Definition : UX – Users Experience

> the ingredients set for understanding customers satisfaction

Because the topic is currently getting more and more of my attention, I decided to rename my “e-quality”  rubric into “UX – Users Experience” to make it more  accurate. And that’s how I came to wonder what exactly this expression means – so here’s what I would memorize from my researches.

UX is defined by ISO (International Organization for Standardization, in Switzerland) as being “a person’s perceptions and responses that result from the use or anticipated use of a product, system or service“, and this term is principally used for talking about human-computer interactions, in other words all things digital. Still according to ISO, User’s Experience is the result from a 3 factors equation:


Its objective is to measure satisfaction related to the use of the product/service and then to find ways of improving it on the substance as well as on the shape.

Also it’s important to point out that UX is not purely a pragmatical notion since it includes emotional factors. Indeed the range of these factors (both objective and subjective) are quite difficult to delimit, if only because the numerous concepts composing UX are sometimes overlapping one another… So I designed diagram below to give examples and show the positioning of the main ones:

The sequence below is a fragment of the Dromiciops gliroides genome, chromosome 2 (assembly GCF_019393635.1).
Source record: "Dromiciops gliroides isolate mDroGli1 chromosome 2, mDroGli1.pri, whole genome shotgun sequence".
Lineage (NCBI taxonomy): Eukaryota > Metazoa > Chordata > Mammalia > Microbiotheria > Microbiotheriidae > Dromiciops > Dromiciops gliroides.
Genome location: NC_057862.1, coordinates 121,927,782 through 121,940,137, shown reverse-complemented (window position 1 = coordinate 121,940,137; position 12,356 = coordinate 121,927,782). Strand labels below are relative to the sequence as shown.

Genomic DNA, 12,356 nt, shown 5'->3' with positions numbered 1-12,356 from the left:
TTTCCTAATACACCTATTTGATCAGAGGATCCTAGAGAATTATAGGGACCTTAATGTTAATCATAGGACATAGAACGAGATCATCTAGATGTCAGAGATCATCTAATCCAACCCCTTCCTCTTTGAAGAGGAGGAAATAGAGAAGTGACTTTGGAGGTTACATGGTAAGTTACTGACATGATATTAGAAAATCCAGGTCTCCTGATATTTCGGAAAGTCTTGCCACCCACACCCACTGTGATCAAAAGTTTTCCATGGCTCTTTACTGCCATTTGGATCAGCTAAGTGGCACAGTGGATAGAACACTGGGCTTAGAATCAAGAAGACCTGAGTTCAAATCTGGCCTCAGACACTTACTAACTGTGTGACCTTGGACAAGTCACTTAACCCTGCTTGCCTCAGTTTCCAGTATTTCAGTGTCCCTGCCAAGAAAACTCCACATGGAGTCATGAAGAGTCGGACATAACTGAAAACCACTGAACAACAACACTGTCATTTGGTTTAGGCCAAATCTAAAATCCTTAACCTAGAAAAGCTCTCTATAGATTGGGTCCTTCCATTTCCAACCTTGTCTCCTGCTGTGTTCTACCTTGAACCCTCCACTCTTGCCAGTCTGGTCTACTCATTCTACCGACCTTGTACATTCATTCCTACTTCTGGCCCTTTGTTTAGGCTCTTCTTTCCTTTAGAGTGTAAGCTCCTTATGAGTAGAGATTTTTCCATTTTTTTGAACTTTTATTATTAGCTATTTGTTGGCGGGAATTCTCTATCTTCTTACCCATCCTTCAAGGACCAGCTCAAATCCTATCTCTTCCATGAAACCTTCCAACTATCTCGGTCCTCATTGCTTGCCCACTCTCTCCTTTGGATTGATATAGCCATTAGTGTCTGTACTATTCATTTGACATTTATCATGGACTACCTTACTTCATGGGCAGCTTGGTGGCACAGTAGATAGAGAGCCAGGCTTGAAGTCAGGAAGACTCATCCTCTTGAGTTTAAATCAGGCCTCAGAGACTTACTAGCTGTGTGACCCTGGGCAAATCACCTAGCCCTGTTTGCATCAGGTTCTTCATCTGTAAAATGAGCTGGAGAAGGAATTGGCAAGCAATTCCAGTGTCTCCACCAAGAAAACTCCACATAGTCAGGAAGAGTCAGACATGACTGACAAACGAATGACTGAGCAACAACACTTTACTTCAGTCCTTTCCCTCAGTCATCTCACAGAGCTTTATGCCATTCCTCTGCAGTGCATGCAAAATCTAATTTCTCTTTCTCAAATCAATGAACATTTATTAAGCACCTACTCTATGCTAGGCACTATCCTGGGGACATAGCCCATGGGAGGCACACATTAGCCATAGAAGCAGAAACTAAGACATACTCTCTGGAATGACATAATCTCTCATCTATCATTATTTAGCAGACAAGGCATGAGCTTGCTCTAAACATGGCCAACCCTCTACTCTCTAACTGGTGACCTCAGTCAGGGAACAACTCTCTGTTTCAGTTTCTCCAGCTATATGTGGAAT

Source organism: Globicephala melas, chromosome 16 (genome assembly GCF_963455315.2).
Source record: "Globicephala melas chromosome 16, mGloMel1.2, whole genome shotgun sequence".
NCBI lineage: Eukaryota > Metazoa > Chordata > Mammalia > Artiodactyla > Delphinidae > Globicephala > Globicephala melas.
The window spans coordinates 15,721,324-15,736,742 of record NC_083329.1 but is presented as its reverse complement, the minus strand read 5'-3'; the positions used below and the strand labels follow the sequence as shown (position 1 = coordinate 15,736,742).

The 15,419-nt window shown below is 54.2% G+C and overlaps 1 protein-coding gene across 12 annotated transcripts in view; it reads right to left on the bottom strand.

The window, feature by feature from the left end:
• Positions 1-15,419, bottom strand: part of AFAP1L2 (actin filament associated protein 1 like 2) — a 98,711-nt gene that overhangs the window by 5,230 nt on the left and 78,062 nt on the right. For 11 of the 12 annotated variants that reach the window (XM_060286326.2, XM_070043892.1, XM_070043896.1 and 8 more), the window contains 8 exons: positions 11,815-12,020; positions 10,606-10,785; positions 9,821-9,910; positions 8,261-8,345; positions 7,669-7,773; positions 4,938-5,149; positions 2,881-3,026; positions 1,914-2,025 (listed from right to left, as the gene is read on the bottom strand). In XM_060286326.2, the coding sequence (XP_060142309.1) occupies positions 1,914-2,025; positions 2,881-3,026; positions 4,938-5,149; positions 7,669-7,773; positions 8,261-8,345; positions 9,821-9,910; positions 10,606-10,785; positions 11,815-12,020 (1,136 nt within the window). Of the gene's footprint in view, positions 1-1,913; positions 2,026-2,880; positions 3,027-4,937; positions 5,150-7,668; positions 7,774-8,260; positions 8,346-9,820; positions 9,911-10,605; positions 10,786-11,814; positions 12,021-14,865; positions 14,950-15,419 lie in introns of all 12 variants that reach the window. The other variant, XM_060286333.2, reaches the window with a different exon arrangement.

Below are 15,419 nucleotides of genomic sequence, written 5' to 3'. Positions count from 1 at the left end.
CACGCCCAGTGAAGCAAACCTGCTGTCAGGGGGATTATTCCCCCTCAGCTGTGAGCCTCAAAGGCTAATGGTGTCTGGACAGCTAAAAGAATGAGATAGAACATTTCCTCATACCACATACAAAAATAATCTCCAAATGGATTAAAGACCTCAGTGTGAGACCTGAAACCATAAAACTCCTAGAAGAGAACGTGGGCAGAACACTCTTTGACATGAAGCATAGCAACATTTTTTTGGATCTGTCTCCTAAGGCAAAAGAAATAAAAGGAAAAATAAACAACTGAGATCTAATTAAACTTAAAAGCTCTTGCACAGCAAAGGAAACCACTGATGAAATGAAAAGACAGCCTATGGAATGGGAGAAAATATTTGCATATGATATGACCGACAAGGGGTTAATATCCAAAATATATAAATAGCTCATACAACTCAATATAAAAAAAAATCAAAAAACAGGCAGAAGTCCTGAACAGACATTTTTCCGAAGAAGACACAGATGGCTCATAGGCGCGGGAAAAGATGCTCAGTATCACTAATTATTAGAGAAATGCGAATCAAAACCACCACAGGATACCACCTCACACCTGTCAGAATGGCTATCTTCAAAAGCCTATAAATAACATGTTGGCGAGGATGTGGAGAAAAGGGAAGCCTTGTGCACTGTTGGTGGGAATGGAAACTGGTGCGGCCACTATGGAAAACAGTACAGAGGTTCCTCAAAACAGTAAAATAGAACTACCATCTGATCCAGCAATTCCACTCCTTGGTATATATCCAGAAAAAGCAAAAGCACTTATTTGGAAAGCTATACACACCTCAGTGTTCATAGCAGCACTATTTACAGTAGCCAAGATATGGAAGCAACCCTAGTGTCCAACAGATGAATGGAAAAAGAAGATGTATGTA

UX factors

These different aspects can be sorted under 4 types of “professions”, but remember UX is a kind of set so they might be considered all together rather than individually:

  • EMOTION > image and communication professionals
  • TECHNICS > developers, technicians, engineers
  • STATISTICS > analysts and marketing experts
  • ERGONOMICS > designers, usability professionals

The same way, data collecting and analyzing should be decompartmentalized to allow efficient exploring of UX principles thanks to combining various methods: AB testing, traffic analytics, usability tests, focus groups, reputation surveys, etc…


With the exponential growth of tactile devices (smartphones and tablets but now screens too!) UX is more than ever essential to make any numeric project successful. Indeed UX cannot but be dynamic, since it evolves over time as the situation changes. And as we said above, practical production must not put aside the hedonistic sense of users – this is how the added value of a product or service might be based not only on performances but also (and first of all??) on… pleasure!

Going further? > the Bible for UX in webdesign is definitely Steve Krug’ “Don’t Make Me Think” book (click here to read my post about it). Also take a look at these links I selected:

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